Despite wailing and moaning from the national media over its low taxes and pro-gun laws, a new national poll finds most Americans think Texas would be a great place for them to live.
The poll, conducted by Crosswind Media & Public Relations and Rasmussen Reports finds 45 percent of Americans have a positive view of Texas, including 27 percent with a “very positive” view of the state.
Only 31 percent have a negative view of Texas.
The polling seems to be proven by the number of Americans moving to the state from failed liberal states like California.
The poll also found 53 percent view Texas as a good place to start a business, with 28 percent calling it a “very good” place to start a business. Only 23 percent saw Texas as a bad place to start a business.
Rasmussen adds 52 percent see Texas as “a good place to raise a family. Only 32 percent disagreed.
The poll found only 38 percent of Americans think Texas is “moving in the wrong direction,” compared to the 70 percent who believe American is “moving in the wrong direction” in Rasmussen’s latest national tracking poll.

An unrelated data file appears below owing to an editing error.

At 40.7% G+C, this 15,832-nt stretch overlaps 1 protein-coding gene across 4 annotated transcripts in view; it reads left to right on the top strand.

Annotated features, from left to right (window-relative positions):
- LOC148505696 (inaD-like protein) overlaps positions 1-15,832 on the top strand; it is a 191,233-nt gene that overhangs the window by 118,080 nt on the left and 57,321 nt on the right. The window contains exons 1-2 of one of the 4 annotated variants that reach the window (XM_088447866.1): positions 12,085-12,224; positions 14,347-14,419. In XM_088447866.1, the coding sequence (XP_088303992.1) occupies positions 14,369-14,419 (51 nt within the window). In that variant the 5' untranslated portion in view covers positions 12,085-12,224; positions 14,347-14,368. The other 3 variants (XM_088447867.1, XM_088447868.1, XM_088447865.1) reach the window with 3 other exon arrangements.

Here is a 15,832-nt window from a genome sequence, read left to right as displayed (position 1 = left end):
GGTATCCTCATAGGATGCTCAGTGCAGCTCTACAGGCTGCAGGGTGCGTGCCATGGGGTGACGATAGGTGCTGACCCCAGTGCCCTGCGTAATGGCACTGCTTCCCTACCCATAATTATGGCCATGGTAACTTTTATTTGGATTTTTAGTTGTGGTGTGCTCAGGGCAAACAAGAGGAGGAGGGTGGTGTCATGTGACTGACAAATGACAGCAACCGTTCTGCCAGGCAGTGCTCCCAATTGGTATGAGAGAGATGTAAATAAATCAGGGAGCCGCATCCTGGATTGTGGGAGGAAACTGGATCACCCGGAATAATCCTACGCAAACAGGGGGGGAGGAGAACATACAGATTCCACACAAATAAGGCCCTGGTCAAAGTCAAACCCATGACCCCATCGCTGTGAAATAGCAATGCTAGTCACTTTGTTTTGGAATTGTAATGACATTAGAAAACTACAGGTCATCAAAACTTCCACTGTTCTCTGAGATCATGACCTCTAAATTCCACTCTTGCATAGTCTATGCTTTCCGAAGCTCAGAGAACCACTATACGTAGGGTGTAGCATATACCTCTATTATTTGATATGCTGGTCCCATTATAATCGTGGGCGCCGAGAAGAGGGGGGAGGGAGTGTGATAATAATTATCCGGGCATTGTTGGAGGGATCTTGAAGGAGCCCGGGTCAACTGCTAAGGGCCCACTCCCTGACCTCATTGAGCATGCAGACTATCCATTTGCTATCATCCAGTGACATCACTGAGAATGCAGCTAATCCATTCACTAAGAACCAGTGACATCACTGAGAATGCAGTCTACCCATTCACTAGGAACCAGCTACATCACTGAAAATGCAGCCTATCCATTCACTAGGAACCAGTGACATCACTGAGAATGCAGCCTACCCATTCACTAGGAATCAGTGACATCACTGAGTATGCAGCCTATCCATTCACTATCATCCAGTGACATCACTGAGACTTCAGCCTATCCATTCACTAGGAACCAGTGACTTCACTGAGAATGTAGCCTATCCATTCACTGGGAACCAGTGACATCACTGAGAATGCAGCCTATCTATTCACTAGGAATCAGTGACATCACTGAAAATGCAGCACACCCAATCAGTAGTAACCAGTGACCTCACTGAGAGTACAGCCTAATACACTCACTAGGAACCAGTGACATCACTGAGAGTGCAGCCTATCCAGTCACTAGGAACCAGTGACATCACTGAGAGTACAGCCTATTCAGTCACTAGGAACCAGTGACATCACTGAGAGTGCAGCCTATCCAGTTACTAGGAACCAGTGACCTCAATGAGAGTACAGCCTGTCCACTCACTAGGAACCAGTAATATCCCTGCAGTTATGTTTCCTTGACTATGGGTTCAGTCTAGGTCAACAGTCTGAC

Along with its business and family-friendly attitude, most Americans see Texas as beating liberal states at their own game – diversity.
“Thirty-two percent (32%) think Texas is more culturally diverse than most U.S. states, while 21% believe Texas is less culturally diverse than other states, and 32% believe Texas is about the same as other states in terms of cultural diversity. Another 14% are not sure,” Rasmussen reports.
Indeed, with a non-Hispanic white population of just 39.7 percent, conservative Texas is more racially diverse than the United States at large, and more racially diverse than “woke” states like liberal Vermont, Massachusetts, Oregon, Illinois.
The state is also home to large immigrant populations from other countries, attracted by the thriving economy and conservative values.
Americans also see Texas as a strong and trusted consumer brand.
The poll also found 33 percent of Americans say “they are at least somewhat more likely to buy a product if it’s made in Texas,” compared to just 20 percent who say they’re less likely to buy Texas-made products.
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